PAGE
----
Average market

price for 2011

US$

    

Effect on underlying

and net earnings

of 10% change

in full year average

+/- US$m

 
Iron ore      dmtu                 1,720   
Aluminium (a)(b)      Tonne         2,395         510   
Copper (a)      Pound         4.00         340   
Gold      Ounce         1,571         70   
Molybdenum      Pound         16         55   
Thermal and coking coal      Tonne                 280   

 

(a) Excludes the impact of commodity derivatives.

 

(b) Excludes any impact on the non-core aluminium assets included in Other operations.

The sensitivities give the estimated impact on net earnings of changes in prices assuming that all other variables remain constant. These should be used with care. As noted previously, the relationship between currencies and commodity prices is a complex one and changes in exchange rates can influence commodity prices and vice versa.

Further details of our exposure to commodity price fluctuations are contained within note 31 “Financial risk management”, part (iii), to the 2011 financial statements.

Credit risks

Details of our exposure to credit risks relating to receivables, financial instruments and cash deposits, are contained within note 31 “Financial risk management”, part (iv), to the 2011 financial statements.

Disposals and acquisitions

Information regarding disposals and acquisitions is provided in note 39 “Purchases and sales of subsidiaries, joint ventures, associates and other interests in businesses”, to the 2011 financial statements on page 190.

Australian Minerals Resource Rent Tax

On 23 November 2011, the Australian Minerals Resource Rent Tax (MRRT) passed through the Australian lower house. The MRRT is a proposed tax on 30 per cent of the “super profits” from the mining of iron ore and coal in Australia, increasing the tax burden on these mines and hence the Group.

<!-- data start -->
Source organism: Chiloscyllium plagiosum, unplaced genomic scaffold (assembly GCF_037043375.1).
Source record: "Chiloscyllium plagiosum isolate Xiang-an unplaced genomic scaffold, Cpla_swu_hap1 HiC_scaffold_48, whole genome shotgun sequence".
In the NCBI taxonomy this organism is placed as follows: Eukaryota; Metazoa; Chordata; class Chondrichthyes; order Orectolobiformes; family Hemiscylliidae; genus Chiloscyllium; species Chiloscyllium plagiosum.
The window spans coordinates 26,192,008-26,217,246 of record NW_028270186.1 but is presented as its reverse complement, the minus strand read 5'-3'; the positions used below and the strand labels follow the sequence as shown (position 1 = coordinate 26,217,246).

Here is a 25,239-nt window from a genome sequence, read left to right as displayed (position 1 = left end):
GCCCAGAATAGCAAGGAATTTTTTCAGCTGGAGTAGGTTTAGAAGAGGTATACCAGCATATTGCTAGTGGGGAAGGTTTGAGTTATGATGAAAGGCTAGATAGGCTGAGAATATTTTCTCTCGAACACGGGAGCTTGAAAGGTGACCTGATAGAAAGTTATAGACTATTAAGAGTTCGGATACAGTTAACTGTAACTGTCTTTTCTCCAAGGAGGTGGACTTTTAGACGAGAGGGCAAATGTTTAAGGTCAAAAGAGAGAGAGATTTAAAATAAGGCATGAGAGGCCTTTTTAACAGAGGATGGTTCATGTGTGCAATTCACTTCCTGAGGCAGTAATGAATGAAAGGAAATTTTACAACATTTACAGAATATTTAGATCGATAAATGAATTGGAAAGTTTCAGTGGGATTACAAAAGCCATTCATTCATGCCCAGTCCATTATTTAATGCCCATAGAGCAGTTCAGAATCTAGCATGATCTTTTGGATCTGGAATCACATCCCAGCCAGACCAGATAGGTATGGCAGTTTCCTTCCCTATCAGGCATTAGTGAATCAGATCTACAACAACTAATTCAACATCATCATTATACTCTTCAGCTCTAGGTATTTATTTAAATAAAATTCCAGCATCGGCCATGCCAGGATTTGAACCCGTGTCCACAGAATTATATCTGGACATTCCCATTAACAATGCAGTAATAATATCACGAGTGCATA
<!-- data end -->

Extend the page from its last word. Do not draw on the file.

The bill is scheduled to be debated at the Senate in 2012. Whilst it is proposed to be effective from 1 July 2012, this is dependent on the bill being supported and passed through parliament. Once passed the legislation will be considered “substantively enacted” and the Group will be required to account for the deferred tax consequences under IAS 12 Income taxes from the substantive enactment date.

Deductible expenditure will include a starting base allowance that is proposed to be based on the value of the mining assets at 1 May 2010, depreciated over the life of the mines. Projects will also be eligible for a 25 per cent extraction allowance which reduces the effective statutory tax rate to 22.5 per cent of the “super profits.”

State royalties will be creditable for MRRT purposes, and MRRT payments will be deductible for company income tax purposes. The deferred tax consequences will have no current cash flow implications but may be significant. However, given the complexity of the MRRT, quantification remains in progress.

Critical accounting policies and estimates

Many of the amounts included in the financial statements involve the use of judgment and/or estimates. These judgments and estimates are based on management’s best knowledge of the relevant facts and circumstances, having regard to previous experience, but actual results may differ from the amounts included in the financial statements.

Information about such judgments and estimates is contained in note 1 “Principal accounting policies” to the 2011 financial statements, and/or the other notes to the 2011 financial statements. The key areas are listed below:

 

 

Dual listed company reporting

 

 

Asset carrying values and the recoverability of goodwill

 

 

Asset lives

 

 

Ore reserve estimates

 

 

Close down, restoration and clean up obligations

 

 

Overburden removal costs

 

 

Deferred tax on fair value adjustments

 

 

Exploration and evaluation

 

 

Functional currency

 

 

Post retirement benefits

 

 

Recoverability of potential deferred tax assets

 

 

Contingencies

 

 

Basis of consolidation

 

 

Acquisition accounting

Off balance sheet arrangements and contractual commitments

The table below presents information in relation to our material off balance sheet arrangements, principally contingent liabilities, commitments for capital expenditure and other expenditure, and commitments under operating leases at 31 December 2011. Information regarding the Group’s pension commitments and funding arrangements is provided in note 47 “Post retirement benefits” to the 2011 financial statements. Information regarding the Group’s closedown and restoration obligations is provided in note 27 “Provisions (not including taxation)” to the 2011 financial statements.